It’s common knowledge that a car’s value drops when you drive the car off the lot. The longer you keep driving it, the less money you’ll get.
And if you’re ever involved in an accident, the loss in value will be far more severe. After a car and truck accident, the value of a damaged vehicle drops even if it has been restored. In the event of a non-fault accident involving car damage, you should be aware that you may be entitled to compensation for this loss of value, known as diminished value.
The car Insurance Adjuster Inspects the Damage
Your car’s value will never be the same as before the accident, no matter how well the repairs were done or how high-quality the used parts were. To put it bluntly, many people don’t get it until it’s too late. While it may not be fair, the reality is that an accident will reduce the worth of your car.
The at-fault driver’s insurance company should compensate you for the loss in value of your car. Sadly, insurance firms have a history of unfairly undervaluing or outright rejecting claims of this nature. Here’s where the assistance of a personal injury attorney comes in handy.
Claims For Reduced Value
After a car crash, you might be able to seek compensation for the loss in value of your vehicle. Reimbursement for the depreciation of your car as a result of damage sustained in an accident is the goal of this claim. When filing a claim for diminished value, you can get back the money that your car is now worth less than it was before the accident.
If you want to file a claim for diminished value, you’ll need to show that your car’s worth dropped due to the collision. The best way to do this is to get an expert opinion on whether your car is worth both before and after the accident. The appraiser will consider the vehicle’s age, mileage, condition, and model to establish its pre- and post-accident value.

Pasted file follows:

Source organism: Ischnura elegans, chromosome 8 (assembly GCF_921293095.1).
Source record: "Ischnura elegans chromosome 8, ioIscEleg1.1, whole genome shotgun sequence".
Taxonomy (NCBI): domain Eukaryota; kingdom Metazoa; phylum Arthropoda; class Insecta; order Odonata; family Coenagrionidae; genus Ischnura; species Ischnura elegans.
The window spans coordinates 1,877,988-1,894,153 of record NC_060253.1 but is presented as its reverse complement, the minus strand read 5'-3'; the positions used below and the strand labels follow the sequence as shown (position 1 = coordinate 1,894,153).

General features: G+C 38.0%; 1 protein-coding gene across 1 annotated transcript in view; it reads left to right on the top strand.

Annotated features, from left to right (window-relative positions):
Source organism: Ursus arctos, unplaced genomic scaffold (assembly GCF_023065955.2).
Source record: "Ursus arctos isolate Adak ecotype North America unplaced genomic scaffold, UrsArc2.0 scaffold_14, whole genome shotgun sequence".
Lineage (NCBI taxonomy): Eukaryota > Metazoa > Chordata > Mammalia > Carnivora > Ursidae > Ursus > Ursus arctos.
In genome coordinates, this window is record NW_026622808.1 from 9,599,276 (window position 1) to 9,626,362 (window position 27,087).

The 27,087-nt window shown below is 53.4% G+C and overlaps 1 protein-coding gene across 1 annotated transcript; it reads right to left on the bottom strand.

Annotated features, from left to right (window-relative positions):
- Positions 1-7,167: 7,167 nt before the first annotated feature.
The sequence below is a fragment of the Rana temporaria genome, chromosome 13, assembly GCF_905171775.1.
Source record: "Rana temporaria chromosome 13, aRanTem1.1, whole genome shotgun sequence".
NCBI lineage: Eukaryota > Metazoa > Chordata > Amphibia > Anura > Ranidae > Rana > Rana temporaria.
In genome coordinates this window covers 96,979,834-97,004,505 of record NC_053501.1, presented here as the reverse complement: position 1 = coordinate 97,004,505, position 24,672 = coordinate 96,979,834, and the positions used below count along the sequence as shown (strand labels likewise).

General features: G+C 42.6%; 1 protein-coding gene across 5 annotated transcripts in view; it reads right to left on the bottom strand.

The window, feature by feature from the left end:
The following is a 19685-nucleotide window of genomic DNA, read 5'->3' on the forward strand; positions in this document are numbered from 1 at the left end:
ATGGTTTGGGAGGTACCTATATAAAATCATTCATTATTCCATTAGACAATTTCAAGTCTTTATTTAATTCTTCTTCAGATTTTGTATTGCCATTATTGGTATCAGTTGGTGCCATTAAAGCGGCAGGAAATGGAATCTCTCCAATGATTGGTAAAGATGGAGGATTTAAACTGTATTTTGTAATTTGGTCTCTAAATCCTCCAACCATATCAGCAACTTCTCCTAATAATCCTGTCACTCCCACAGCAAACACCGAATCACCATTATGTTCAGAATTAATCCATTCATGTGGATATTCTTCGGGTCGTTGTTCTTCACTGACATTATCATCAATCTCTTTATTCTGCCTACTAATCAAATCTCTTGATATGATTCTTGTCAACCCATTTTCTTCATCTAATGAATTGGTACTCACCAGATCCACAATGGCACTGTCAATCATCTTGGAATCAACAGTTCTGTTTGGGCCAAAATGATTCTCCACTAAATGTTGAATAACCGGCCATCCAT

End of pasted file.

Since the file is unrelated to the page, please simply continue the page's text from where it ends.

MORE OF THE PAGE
Possible To Bargain Down Declining Value?
However, there is no easy solution to this problem. Because of the unique circumstances surrounding each personal injury claim, the amount of diminished value that can be settled is also very variable. In settlement talks, personal injury attorneys often utilize decreased value assessments as a bargaining chip.
The 17c formula is frequently used as one approach to determining reduced value. Here, the number of miles on your car is factored into a formula determining the car’s depreciated worth. You will need to collect relevant data to apply this algorithm to your vehicle. Knowing the value of your car is also important. With this data, you can solve the equation and obtain a result.
The market technique is another tool for determining the value lost due to depreciation. This method considers the selling prices of vehicles that are identical to those under consideration. The extra work involved in finding similar vehicles makes this calculation technique more difficult. On the other hand, it may be a more reliable method of determining the extent to which your car has depreciated.
Tutorial On Recovering Loss Of Value
There is a two-year statute of limitations for filing claims for personal injuries and reduced value. The insurance company for the negligent motorist must be contacted through a demand letter if you want to file a claim for lost value. Include the following in your demand letter:
- What’s Your Name? – Your Address and Phone Number
- A note about the accident’s date
- A recounting of the mishap’s details
- Photographs of the resulting vehicle damage
- Evidence of the maintenance done to your car
Analysis Of Diminished Value
However, you have determined that you are entitled to a certain sum of money.
Claims for damages due to injuries are handled independently from those for diminished value.
That’s why filing a claim for personal injuries is the way to go if an accident has left you with a destroyed car. If your vehicle’s value dropped after an accident, you might be able to file a claim for “diminished value.”